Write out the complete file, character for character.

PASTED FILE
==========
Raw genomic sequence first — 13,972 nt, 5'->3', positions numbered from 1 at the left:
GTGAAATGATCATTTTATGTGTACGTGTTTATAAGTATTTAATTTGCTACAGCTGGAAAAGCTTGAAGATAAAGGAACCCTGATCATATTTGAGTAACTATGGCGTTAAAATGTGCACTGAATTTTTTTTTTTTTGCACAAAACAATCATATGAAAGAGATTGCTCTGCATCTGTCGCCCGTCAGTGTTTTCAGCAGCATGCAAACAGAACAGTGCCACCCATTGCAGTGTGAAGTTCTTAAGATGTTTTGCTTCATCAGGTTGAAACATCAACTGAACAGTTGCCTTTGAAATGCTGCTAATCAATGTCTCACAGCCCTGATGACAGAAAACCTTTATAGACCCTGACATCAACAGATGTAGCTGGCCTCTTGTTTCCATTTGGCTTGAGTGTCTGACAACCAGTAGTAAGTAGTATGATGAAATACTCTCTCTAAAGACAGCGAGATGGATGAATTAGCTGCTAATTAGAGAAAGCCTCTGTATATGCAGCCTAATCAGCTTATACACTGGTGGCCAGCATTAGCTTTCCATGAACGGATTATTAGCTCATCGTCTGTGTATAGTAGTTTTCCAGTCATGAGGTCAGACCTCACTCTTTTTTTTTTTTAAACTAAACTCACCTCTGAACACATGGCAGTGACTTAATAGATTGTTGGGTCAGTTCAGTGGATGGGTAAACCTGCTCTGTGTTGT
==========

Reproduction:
Raw genomic sequence first — 13,972 nt, 5'->3', positions numbered from 1 at the left:
GTGAAATGATCATTTTATGTGTACGTGTTTATAAGTATTTAATTTGCTACAGCTGGAAAAGCTTGAAGATAAAGGAACCCTGATCATATTTGAGTAACTATGGCGTTAAAATGTGCACTGAATTTTTTTTTTTTTGCACAAAACAATCATATGAAAGAGATTGCTCTGCATCTGTCGCCCGTCAGTGTTTTCAGCAGCATGCAAACAGAACAGTGCCACCCATTGCAGTGTGAAGTTCTTAAGATGTTTTGCTTCATCAGGTTGAAACATCAACTGAACAGTTGCCTTTGAAATGCTGCTAATCAATGTCTCACAGCCCTGATGACAGAAAACCTTTATAGACCCTGACATCAACAGATGTAGCTGGCCTCTTGTTTCCATTTGGCTTGAGTGTCTGACAACCAGTAGTAAGTAGTATGATGAAATACTCTCTCTAAAGACAGCGAGATGGATGAATTAGCTGCTAATTAGAGAAAGCCTCTGTATATGCAGCCTAATCAGCTTATACACTGGTGGCCAGCATTAGCTTTCCATGAACGGATTATTAGCTCATCGTCTGTGTATAGTAGTTTTCCAGTCATGAGGTCAGACCTCACTCTTTTTTTTTTTTAAACTAAACTCACCTCTGAACACATGGCAGTGACTTAATAGATTGTTGGGTCAGTTCAGTGGATGGGTAAACCTGCTCTGTGTTGT